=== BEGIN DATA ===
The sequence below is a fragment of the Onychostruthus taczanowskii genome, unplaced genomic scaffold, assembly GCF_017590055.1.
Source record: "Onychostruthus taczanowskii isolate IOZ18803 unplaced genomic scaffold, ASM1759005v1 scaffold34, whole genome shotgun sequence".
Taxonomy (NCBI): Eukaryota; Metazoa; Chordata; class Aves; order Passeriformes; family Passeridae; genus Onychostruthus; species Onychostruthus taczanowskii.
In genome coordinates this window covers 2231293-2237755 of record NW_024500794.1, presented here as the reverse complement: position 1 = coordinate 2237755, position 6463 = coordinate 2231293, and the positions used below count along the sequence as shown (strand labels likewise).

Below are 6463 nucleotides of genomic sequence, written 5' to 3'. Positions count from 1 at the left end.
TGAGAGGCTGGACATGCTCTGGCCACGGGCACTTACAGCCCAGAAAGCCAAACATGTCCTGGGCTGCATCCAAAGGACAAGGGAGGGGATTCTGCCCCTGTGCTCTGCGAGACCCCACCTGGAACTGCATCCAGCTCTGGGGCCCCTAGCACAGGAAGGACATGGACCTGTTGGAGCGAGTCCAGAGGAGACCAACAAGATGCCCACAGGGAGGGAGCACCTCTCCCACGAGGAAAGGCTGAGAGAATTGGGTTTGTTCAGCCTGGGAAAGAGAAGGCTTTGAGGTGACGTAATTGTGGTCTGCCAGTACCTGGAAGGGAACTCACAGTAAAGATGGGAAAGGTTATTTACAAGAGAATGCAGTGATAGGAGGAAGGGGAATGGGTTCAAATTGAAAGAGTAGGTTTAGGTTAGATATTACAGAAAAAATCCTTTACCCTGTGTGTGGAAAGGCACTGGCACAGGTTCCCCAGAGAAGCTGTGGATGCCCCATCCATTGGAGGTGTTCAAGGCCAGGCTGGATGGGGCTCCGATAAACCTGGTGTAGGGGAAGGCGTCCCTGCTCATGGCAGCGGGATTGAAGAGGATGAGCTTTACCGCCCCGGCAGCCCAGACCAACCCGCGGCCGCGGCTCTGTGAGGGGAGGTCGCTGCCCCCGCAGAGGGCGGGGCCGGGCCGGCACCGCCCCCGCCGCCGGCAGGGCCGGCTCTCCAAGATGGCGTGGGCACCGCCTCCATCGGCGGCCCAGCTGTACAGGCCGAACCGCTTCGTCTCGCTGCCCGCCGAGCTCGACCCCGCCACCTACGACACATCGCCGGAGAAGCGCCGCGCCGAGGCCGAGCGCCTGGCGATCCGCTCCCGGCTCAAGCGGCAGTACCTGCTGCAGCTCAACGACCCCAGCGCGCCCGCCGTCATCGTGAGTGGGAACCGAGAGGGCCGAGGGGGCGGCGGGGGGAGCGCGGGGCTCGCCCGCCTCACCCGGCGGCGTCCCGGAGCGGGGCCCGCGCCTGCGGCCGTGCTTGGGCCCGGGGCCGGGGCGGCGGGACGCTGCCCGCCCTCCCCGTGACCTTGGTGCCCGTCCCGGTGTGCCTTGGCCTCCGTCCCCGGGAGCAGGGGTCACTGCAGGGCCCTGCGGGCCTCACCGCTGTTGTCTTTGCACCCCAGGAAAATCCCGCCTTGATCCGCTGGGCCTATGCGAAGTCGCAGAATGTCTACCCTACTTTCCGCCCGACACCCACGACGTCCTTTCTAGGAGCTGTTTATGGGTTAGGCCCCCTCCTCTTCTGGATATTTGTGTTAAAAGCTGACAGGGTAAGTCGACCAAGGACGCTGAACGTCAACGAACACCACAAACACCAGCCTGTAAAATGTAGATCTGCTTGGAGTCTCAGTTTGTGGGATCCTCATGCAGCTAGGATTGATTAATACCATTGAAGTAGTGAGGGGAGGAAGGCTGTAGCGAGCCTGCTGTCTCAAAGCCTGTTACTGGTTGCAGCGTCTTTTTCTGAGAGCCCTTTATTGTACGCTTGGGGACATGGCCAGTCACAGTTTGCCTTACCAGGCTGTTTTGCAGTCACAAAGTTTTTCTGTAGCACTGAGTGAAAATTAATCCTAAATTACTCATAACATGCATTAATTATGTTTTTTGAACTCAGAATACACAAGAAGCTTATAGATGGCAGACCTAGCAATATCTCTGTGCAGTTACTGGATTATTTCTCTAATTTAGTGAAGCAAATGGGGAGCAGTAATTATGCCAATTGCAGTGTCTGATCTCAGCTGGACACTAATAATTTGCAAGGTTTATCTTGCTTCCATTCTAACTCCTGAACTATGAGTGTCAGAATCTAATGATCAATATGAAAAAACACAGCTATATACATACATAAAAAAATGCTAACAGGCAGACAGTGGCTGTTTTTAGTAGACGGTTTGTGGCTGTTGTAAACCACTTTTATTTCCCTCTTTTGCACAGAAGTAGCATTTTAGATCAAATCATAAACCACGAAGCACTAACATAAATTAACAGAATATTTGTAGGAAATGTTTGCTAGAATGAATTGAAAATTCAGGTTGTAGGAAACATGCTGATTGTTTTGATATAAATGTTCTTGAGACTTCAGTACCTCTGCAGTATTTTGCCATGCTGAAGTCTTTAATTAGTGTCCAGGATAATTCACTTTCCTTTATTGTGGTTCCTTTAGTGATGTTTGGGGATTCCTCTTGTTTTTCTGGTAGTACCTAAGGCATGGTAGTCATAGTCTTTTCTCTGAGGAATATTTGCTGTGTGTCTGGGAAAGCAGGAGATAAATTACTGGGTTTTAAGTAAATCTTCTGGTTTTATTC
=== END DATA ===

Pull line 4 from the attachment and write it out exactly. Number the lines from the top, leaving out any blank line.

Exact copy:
In genome coordinates this window covers 2231293-2237755 of record NW_024500794.1, presented here as the reverse complement: position 1 = coordinate 2237755, position 6463 = coordinate 2231293, and the positions used below count along the sequence as shown (strand labels likewise).